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German study lists 20 countries that are likely to import coronavirus

20 countries  likely at risk of importing the coronavirus (2019-nCoV), according to a study by Germany’s Humboldt University and Robert Koch Institute.

An extensive computational/mathematical model for “expected global spread of the novel coronavirus” of the novel coronavirus that originated in the Chinese province of Hubei in December 2019. The foundation of the model is the worldwide air transportation network (WAN) that connects approx. 4000 airports with more than 25000 direct connections.

The study put the ‘relative import risk’ for Thailand at 2.179% who also topped the chart, while Ethiopia on the bottom was at .064%.




“Relative import risk” is the percentage of infected individuals travelling from an affected area – in this case China – with another country to their final destination.

“Say, a hypothetical 1000 infected individuals board planes at Hangzhou Airport. An import risk of 0.2% in Germany means that, of those 1000 individuals, only 2 are expected to have Germany as their final destination,” the study said.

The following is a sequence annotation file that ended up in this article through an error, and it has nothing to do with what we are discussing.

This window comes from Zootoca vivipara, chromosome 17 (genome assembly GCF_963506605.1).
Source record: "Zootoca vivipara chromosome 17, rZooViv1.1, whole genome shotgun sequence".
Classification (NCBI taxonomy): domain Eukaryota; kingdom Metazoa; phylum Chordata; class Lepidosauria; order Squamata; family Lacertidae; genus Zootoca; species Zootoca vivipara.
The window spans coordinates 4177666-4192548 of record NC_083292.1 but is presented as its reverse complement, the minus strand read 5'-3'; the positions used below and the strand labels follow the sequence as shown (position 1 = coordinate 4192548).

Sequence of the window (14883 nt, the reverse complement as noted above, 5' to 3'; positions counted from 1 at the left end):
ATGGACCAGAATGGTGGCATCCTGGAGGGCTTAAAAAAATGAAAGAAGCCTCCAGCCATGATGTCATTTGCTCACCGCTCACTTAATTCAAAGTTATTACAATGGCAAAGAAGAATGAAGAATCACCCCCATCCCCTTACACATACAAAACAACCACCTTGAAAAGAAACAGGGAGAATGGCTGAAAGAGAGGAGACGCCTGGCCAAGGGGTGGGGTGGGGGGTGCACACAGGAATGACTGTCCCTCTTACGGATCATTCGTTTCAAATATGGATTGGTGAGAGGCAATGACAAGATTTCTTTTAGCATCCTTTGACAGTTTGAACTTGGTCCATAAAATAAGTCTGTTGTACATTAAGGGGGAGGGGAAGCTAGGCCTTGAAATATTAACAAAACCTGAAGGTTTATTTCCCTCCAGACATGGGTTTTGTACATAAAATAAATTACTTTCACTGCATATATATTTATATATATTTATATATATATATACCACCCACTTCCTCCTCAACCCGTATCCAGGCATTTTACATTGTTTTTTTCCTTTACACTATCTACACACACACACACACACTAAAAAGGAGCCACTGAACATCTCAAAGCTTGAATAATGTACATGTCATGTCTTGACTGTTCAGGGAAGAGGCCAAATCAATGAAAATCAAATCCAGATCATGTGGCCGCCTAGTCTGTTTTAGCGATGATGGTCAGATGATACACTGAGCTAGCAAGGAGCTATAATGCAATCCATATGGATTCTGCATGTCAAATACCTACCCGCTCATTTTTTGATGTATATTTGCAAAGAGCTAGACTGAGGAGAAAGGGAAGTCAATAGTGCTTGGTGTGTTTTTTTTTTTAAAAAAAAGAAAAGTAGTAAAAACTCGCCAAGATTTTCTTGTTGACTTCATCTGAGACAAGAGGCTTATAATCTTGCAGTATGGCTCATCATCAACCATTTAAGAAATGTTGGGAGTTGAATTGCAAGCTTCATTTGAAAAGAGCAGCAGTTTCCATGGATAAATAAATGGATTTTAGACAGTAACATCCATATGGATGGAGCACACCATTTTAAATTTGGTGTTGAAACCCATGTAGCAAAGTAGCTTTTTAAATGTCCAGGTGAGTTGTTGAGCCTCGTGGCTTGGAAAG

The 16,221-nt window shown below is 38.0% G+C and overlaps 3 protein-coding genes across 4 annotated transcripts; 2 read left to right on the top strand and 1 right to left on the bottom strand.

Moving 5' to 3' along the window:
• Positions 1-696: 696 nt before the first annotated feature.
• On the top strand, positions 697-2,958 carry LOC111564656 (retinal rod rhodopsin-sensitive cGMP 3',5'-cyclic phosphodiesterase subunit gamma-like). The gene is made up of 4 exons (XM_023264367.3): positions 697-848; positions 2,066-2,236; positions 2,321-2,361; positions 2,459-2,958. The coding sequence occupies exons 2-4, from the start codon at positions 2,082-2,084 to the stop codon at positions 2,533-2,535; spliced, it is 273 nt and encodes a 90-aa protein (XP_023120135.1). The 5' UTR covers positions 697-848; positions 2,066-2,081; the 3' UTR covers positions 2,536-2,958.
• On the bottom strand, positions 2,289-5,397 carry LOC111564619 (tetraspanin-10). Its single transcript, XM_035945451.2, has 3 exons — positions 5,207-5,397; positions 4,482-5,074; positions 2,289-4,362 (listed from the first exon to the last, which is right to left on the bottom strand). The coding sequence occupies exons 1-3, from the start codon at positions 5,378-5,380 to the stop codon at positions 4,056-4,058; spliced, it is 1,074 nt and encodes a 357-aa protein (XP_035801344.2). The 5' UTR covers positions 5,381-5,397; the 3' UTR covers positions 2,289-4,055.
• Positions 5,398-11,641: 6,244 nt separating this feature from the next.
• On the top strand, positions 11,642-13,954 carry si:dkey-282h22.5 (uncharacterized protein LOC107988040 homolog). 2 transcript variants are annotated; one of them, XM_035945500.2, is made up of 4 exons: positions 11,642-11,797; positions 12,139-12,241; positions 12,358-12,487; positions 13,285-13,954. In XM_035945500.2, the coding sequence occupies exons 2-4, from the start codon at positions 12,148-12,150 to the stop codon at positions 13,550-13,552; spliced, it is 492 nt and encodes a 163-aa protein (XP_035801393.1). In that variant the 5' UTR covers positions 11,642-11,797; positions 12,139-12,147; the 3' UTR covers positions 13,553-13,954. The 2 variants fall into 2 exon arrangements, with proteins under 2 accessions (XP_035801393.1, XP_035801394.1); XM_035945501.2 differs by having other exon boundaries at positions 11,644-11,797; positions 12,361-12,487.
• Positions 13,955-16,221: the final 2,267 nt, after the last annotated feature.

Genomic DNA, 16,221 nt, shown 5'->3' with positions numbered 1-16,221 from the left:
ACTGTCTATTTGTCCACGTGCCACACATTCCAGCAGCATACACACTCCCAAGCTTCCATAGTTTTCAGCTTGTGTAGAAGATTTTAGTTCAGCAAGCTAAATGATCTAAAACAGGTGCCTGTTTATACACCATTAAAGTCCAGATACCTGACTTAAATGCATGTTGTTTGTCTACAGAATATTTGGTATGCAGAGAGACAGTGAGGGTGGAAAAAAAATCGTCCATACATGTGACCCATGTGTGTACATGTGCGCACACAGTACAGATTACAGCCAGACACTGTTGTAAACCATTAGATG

“By looking at air travel passenger numbers, we can estimate how likely it is the virus spreads to other areas. The busier a flight route, the more probable it is an infected passenger travels this route. Using these probabilistic concepts, we calculate relative import risk to other airports,” it added.



One of the scientists has cautioned against using this model to make definitive predictions of any sort.

“This is not so much a tool for making quantitative predictions. Public health officials and policymakers have to develop an intuition because this virus is something unknown. Models can help you develop an intuition,” Dirk Brockmann, who led the modeling team, was quoted.

The study ranks Thailand, Japan and South Korea as three countries most at risk.

The outbreak, believed to have originated in a seafood market in Wuhan, has been declared a “global health emergency” by the World Health Organisation (WHO).

The virus has caused alarm because of its similarity to SARS, which killed nearly 800 people in mainland China and Hong Kong between 2002 and 2003. Scientists hope to be testing vaccines in three months; China is testing the anti-HIV drug Aluvia as a treatment.


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